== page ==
The Relationship between Delinquency and Drug Use

2005 Words Apr 10th, 2009 9 Pages
The Relationship between Delinquency and Drug UseIn my attempt to discover if delinquency and drug use, or the sale of drugs were correlated with one another, my research lead to a positive correlation, especially when there was gang membership involved. The theory I have chosen to tie in with my review of the articles I found is the social learning theory of Edwin Sutherland known as differential association theory. According to Britannica online, Sutherland 's differential association theory of delinquent behavior is learned from other persons who are also engaged in delinquent behaviors. Sutherland believes that a person becomes delinquent because of an access amount of exposure to the definitions of criminal behavior and the violation …show more content…
In order to determine if the respondent was an actual gang member as opposed to respondents that were members of informal gangs, the respondents was asked to reveal the name of the gang they were a member of. If the respondent did not answer with the name of the gang, that respondent was not considered an actual gang member and therefore not counted (Katz et. al.). The sample consisted of 939 juvenile arrestees, 81% male and 19% female. Within the sample, 25.7% were 14 years of age or younger, 20.3% were 15 years old and 54% were 16 years old or older (Katz et. al.). Gang affiliation / participation were rather high at 52% of all respondents.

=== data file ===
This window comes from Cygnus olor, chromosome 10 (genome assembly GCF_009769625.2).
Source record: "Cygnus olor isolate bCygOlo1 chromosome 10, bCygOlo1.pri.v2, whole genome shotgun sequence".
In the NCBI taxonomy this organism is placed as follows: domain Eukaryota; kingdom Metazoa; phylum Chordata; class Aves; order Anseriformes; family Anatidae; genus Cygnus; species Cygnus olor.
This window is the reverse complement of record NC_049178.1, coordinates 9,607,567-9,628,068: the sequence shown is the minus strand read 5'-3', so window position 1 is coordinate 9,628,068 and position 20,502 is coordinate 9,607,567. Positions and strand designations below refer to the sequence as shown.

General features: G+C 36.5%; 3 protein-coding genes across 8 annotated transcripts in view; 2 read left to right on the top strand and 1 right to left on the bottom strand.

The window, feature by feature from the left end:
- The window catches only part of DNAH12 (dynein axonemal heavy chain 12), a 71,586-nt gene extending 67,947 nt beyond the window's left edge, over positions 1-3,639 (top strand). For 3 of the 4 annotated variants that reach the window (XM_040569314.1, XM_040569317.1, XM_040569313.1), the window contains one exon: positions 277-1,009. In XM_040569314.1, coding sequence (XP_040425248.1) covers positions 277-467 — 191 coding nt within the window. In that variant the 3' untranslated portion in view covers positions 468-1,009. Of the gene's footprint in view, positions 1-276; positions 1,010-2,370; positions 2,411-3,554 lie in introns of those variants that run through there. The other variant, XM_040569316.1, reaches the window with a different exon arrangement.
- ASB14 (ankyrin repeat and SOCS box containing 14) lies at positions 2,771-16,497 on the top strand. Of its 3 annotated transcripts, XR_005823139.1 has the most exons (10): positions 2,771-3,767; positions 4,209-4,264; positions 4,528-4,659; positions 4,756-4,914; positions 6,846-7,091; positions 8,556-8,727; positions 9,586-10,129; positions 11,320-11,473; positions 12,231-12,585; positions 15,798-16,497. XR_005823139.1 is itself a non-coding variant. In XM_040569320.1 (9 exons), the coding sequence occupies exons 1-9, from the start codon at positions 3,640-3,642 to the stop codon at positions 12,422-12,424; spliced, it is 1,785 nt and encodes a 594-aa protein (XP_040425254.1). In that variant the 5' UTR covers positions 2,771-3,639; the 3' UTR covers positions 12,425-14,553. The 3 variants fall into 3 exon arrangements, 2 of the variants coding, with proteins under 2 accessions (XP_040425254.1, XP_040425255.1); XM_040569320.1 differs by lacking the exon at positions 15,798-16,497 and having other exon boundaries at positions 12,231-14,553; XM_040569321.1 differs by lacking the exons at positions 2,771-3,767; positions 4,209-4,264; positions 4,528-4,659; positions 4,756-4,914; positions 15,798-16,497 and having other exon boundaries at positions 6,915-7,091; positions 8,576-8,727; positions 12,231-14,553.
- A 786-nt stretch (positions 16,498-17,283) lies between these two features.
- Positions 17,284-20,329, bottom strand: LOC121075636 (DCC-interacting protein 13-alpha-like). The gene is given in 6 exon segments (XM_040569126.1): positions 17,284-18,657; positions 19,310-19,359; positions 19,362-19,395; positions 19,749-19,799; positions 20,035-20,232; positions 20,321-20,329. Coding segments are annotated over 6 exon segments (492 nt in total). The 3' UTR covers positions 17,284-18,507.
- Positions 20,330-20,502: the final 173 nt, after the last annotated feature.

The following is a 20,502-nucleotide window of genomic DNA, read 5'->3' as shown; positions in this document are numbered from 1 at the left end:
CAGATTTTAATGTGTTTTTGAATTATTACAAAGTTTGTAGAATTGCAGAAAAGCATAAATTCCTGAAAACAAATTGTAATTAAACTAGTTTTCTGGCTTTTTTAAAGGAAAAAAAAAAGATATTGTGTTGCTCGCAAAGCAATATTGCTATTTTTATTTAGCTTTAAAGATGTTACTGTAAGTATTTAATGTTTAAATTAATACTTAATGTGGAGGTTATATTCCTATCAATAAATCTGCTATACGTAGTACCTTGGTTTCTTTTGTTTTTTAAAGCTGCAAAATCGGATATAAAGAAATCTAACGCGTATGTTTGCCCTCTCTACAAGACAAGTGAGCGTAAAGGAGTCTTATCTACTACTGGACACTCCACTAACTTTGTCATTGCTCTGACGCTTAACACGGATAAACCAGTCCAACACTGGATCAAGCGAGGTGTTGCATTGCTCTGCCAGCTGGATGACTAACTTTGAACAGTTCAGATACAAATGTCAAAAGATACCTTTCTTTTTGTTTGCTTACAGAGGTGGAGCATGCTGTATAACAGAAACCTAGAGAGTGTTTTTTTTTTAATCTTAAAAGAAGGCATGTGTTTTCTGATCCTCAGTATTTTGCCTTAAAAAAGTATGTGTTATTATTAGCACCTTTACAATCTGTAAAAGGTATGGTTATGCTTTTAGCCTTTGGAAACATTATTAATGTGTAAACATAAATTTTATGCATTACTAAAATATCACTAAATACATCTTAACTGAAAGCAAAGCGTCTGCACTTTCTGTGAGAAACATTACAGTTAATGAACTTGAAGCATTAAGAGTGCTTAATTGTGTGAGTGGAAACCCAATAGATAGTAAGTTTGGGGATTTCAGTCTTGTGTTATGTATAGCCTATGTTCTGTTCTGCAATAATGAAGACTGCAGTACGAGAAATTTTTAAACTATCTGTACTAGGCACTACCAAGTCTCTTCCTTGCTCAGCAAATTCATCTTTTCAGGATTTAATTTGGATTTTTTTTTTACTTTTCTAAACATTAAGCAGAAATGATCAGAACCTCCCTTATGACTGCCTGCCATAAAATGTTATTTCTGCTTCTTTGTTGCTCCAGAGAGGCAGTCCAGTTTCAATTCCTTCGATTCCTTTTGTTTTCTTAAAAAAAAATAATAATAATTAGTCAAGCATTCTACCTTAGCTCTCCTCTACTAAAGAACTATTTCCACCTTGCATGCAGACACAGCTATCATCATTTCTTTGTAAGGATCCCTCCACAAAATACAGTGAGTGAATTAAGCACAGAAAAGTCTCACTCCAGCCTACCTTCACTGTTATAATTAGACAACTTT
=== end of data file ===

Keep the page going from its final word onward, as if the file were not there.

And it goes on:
The findings show that out of a total number of 451 from the sample size of 939, only 11.1% of the respondents that reported drug use or sale of drugs were not affiliated with any type of gang. Whereas 488, 52% of the sample size of 939 were members of, or affiliated with gangs. Of that 488, more than three-quarters reported using or selling drugs (Katz et. al. 2005)In a study conducted to measure the effects of the background and characteristics offenders, we can see how this study supports Sutherland 's theory. This study shows that background characteristics not only help to explain patterns of offending but also serve as a basis as important predictors of types of offending (Armstrong and Britt 2004). This study looks at many different
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